A major achievement, in the context of your curriculum vitae, is a measurable improvement to the profitability of a company, brought solely about by your activities on its behalf. Profitability may be delivered directly (through cost cutting initiatives or the securing of new business) or indirectly (through efficient utilisation of internal resources or the streamlining of operational procedures). Major achievements should not be confused with the general duties and responsibilities associated with a position, which remain precisely the same no matter who is tasked with them.
For best effect, include 3-5 bullet point achievements just after your career objective.
Achievement Statements Should Match the Employer's Objectives
Most firms pursue the same set of driving objectives: make money, save money, outperform competitors, devise new services and products, increase market share, and constantly expand the business. Added to these generic goals are a host of objectives specific to particular roles within the company, such as the roll-out of cutting-edge technology in the case of an IT Manager, or the enforcement of data protection standards in the case of a Data Controller. Major achievements that are pertinent to the employer's needs (i.e. ones that indicate your ability to support both these generic and job-specific business aims) stand the greatest chance of generating interest.
Writing an Achievement Statement: the 'What?/So What?' Formula
A major achievement statement should offer clear, concrete evidence of your intangible skills and competencies, demonstrating their translation into practical, real-world benefits that ultimately enhanced the company's bottom line. For example, it is not enough to simply declare yourself a great team leader—you must go the extra mile by qualifying the results that your facility for leadership produced. The simplest means of doing this is to employ the 'What?/So What?' formula, a two-step process that asks:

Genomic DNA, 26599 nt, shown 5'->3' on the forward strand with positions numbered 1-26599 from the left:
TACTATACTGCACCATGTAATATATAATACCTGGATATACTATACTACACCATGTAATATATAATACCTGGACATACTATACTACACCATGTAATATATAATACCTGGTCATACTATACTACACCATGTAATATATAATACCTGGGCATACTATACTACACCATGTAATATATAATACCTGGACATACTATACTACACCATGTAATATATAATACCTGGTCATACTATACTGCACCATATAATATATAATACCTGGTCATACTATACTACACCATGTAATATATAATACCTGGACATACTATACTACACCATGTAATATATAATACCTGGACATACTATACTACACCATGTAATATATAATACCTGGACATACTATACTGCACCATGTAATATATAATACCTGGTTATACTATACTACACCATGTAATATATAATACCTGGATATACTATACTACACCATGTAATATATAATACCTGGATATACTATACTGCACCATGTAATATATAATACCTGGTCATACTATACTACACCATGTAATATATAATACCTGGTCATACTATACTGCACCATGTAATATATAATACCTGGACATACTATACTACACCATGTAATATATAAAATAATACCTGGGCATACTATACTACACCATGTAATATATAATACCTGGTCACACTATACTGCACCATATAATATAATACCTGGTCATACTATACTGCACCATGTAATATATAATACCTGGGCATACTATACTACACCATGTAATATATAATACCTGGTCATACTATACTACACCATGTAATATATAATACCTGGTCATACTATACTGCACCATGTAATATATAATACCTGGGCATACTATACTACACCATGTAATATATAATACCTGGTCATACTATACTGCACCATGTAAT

What did I do?
So what? What was the quantifiable result?
The 'What?/So What?' Formula in Action
Let's develop a powerful major achievement statement using the 'What?/So What?' formula. We'll start by asking the first question, 'What did I do?', to which the answer might be:
Made a complicated inventory program for my company.
Despite the difficulty involved, this is not really an achievement unless it produced some kind of positive outcome that increased the firm's profitability. This brings us to the second query, 'So what?', to which we might respond:
I saved the company time and money.
Now we have a unique action/result pairing, outside the spectrum of day-to-day duties and responsibilities, that clearly warrants consideration as an achievement. Let's reword it a little and see what we come up with:
Wrote a complex inventory application, saving time and money.
Although this sentence seems to be adequate on the surface, it neglects to address an important element of the 'What?/So What?' formula: explicitly quantifying the outcome. Another reworking is required:
Built a bespoke
inventory application, reducing stock taking time from 2 hours to 10 minutes.
This version adheres to all aspects of the formula: it is a unique achievement, without which the company's stock taking bottleneck was unlikely to have improved. Note how the phrase 'saving time and money' has been excised from the statement, since one is generally synonymous with the other. If, however, precise financial information on these savings were available, it could be incorporated into the achievement statement for added impact:
Built bespoke inventory application, reducing stock taking time from 2 hours to 8 minutes, saving €229K P.A.
Skills and Responsibilities Versus Accomplishments: Three Examples
Skills and abilities comprise the areas in which you excel; responsibilities and duties define the remits of your past employment. Neither group constitutes the basis for an effective achievement statement, because both